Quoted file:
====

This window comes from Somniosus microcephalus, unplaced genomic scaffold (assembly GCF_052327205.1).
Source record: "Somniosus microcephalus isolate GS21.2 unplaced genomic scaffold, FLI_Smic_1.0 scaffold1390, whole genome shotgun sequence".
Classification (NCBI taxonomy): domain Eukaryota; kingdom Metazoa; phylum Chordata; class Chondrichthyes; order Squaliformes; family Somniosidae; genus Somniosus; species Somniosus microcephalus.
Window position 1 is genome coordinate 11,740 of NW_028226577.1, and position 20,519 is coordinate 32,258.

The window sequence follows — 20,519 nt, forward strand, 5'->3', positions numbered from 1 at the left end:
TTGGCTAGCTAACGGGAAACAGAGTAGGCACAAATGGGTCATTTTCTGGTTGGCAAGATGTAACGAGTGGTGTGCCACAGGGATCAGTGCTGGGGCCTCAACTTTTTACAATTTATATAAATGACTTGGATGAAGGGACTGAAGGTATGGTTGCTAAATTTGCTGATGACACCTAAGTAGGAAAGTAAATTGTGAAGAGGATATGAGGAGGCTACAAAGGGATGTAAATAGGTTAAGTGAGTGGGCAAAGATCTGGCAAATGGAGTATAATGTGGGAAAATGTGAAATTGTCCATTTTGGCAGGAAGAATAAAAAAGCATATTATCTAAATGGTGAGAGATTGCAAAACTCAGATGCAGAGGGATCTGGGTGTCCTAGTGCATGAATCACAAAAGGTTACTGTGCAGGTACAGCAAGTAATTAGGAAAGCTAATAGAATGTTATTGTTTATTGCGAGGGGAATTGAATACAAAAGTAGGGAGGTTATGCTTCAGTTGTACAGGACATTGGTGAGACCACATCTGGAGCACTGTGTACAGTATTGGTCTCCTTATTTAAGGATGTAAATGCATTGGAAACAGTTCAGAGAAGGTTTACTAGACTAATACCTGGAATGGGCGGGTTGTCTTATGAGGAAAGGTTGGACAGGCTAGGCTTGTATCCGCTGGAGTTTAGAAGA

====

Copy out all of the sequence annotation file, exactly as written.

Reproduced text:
This window comes from Somniosus microcephalus, unplaced genomic scaffold (assembly GCF_052327205.1).
Source record: "Somniosus microcephalus isolate GS21.2 unplaced genomic scaffold, FLI_Smic_1.0 scaffold1390, whole genome shotgun sequence".
Classification (NCBI taxonomy): domain Eukaryota; kingdom Metazoa; phylum Chordata; class Chondrichthyes; order Squaliformes; family Somniosidae; genus Somniosus; species Somniosus microcephalus.
Window position 1 is genome coordinate 11,740 of NW_028226577.1, and position 20,519 is coordinate 32,258.

The window sequence follows — 20,519 nt, forward strand, 5'->3', positions numbered from 1 at the left end:
TTGGCTAGCTAACGGGAAACAGAGTAGGCACAAATGGGTCATTTTCTGGTTGGCAAGATGTAACGAGTGGTGTGCCACAGGGATCAGTGCTGGGGCCTCAACTTTTTACAATTTATATAAATGACTTGGATGAAGGGACTGAAGGTATGGTTGCTAAATTTGCTGATGACACCTAAGTAGGAAAGTAAATTGTGAAGAGGATATGAGGAGGCTACAAAGGGATGTAAATAGGTTAAGTGAGTGGGCAAAGATCTGGCAAATGGAGTATAATGTGGGAAAATGTGAAATTGTCCATTTTGGCAGGAAGAATAAAAAAGCATATTATCTAAATGGTGAGAGATTGCAAAACTCAGATGCAGAGGGATCTGGGTGTCCTAGTGCATGAATCACAAAAGGTTACTGTGCAGGTACAGCAAGTAATTAGGAAAGCTAATAGAATGTTATTGTTTATTGCGAGGGGAATTGAATACAAAAGTAGGGAGGTTATGCTTCAGTTGTACAGGACATTGGTGAGACCACATCTGGAGCACTGTGTACAGTATTGGTCTCCTTATTTAAGGATGTAAATGCATTGGAAACAGTTCAGAGAAGGTTTACTAGACTAATACCTGGAATGGGCGGGTTGTCTTATGAGGAAAGGTTGGACAGGCTAGGCTTGTATCCGCTGGAGTTTAGAAGA